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6 types of misinformation circulated this election season

6 types of misinformation circulated this election season
Claire Wardle in the Columbia Journalism Review. All annotations in context.

The New Yorker’s Sasha Frere-Jones called Twitter a “self-cleaning oven,” suggesting that false information could be flagged and self-corrected almost immediately. We no longer had to wait 24 hours for a newspaper to issue a correction.

 

Jeff Jarvis wrote over the weekend, we need to be careful what we wish for: We don’t want Facebook to become the arbiter of truth.

 

Instead, I would encourage the social platforms to include prominent features for filtering and flagging. They should work with journalists and social psychologists to invent a new visual grammar so that when content is fact-checked, debunked, corrected, or verified, those processes are transparent and available to anyone seeking to understand more about the origins of a story.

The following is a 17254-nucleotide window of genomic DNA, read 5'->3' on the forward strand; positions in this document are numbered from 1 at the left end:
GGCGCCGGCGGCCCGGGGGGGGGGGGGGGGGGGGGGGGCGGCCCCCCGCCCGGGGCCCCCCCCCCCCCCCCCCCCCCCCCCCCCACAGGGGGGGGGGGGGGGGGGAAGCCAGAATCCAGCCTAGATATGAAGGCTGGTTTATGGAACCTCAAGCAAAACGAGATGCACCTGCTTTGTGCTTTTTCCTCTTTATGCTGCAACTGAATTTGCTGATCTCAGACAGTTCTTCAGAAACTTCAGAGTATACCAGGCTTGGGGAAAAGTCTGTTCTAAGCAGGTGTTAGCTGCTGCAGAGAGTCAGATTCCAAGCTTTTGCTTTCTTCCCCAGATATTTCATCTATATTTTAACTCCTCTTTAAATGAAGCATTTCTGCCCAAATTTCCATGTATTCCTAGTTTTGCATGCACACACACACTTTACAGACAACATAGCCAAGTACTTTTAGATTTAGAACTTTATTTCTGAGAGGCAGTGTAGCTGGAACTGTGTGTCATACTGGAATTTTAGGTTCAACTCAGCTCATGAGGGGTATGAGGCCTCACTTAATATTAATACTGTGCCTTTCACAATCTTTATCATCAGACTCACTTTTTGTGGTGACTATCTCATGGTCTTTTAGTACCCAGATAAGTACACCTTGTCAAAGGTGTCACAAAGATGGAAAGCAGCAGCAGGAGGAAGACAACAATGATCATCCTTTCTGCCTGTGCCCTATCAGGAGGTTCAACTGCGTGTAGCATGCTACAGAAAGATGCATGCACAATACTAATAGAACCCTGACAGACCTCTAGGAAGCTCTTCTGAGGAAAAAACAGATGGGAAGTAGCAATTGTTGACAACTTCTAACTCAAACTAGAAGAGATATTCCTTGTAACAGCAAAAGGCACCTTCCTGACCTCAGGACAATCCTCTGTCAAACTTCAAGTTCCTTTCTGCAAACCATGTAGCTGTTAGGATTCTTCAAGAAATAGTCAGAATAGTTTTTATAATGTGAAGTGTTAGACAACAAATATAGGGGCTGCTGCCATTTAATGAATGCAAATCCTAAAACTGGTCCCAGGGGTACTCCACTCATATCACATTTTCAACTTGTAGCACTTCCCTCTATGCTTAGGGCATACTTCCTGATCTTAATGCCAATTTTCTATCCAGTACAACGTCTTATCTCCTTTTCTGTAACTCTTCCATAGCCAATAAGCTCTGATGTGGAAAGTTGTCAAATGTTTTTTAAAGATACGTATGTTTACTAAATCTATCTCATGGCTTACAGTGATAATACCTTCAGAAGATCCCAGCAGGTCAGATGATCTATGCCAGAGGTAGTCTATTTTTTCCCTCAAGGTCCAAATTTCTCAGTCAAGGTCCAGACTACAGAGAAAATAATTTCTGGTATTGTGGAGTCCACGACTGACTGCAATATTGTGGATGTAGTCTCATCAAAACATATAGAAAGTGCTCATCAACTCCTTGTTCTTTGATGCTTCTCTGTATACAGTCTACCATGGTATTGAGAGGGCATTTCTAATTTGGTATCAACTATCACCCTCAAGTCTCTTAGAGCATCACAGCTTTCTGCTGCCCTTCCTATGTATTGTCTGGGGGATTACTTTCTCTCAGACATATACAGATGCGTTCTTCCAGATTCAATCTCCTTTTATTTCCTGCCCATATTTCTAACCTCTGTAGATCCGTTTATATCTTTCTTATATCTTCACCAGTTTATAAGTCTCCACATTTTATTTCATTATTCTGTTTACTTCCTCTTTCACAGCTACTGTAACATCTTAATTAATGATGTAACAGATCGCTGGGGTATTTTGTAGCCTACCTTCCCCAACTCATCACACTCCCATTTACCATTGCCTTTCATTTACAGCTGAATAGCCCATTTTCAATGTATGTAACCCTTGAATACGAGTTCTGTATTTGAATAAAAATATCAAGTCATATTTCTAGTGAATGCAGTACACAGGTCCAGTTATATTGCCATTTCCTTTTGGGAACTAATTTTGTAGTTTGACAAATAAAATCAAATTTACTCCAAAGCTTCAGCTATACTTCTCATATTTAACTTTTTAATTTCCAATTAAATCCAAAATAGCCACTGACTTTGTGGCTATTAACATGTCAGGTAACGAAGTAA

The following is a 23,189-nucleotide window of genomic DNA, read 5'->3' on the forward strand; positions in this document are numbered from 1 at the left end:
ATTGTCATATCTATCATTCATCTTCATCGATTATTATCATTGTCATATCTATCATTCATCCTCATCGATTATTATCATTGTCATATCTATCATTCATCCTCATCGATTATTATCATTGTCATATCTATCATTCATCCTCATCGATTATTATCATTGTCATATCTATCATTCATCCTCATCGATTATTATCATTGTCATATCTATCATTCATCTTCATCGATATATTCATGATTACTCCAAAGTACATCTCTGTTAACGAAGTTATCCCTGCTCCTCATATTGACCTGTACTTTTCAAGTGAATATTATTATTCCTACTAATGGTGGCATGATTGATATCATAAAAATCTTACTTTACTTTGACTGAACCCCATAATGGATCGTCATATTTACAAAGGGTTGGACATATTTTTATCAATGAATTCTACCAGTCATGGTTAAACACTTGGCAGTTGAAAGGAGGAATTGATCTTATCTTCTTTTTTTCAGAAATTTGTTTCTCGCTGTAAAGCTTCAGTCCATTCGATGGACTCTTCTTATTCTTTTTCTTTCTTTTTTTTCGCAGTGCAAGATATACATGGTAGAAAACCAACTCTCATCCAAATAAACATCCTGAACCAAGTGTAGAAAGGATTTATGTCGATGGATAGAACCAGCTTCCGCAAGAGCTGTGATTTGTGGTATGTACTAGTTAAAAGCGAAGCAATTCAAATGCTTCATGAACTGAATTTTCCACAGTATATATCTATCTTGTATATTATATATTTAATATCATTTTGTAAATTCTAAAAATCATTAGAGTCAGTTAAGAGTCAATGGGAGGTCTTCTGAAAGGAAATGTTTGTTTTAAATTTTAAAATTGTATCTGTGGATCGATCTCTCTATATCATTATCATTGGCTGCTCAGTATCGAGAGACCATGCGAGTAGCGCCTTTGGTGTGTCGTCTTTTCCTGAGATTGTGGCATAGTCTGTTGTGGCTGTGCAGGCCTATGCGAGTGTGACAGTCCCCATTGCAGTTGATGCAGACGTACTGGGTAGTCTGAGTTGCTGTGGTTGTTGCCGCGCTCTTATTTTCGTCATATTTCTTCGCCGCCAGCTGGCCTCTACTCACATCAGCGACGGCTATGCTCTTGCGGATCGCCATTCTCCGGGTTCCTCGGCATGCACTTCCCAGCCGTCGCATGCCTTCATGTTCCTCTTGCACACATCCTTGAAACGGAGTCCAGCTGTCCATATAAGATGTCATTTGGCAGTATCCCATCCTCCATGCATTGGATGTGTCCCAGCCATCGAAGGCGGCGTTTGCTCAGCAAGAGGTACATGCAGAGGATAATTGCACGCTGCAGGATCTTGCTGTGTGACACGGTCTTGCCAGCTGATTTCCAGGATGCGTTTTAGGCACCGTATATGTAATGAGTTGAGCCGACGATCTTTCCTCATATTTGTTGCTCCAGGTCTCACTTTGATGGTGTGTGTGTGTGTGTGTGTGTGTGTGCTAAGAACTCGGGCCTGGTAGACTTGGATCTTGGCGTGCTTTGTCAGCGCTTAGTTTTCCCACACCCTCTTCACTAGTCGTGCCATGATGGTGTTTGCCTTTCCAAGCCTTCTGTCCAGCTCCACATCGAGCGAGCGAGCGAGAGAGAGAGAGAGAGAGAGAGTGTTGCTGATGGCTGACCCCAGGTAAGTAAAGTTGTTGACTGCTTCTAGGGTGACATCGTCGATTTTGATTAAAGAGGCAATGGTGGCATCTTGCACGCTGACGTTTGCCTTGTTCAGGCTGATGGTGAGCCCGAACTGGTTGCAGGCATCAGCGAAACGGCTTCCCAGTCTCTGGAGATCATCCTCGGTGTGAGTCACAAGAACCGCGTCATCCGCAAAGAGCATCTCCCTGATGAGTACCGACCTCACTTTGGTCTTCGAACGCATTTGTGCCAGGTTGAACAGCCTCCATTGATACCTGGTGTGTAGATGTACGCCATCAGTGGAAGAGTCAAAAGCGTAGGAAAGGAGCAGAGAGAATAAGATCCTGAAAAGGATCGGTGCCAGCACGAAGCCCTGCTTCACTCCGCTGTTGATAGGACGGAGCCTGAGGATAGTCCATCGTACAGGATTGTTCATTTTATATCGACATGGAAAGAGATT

To begin to develop a grammar of fake news, I collected six types of false information we’ve seen this election season.

  1. Authentic materials used in the wrong context
  2. Imposter news sites designed to look like brands we already know
  3. Fake news sites
  4. Fake information
  5. Manipulated content
  6. Parody content

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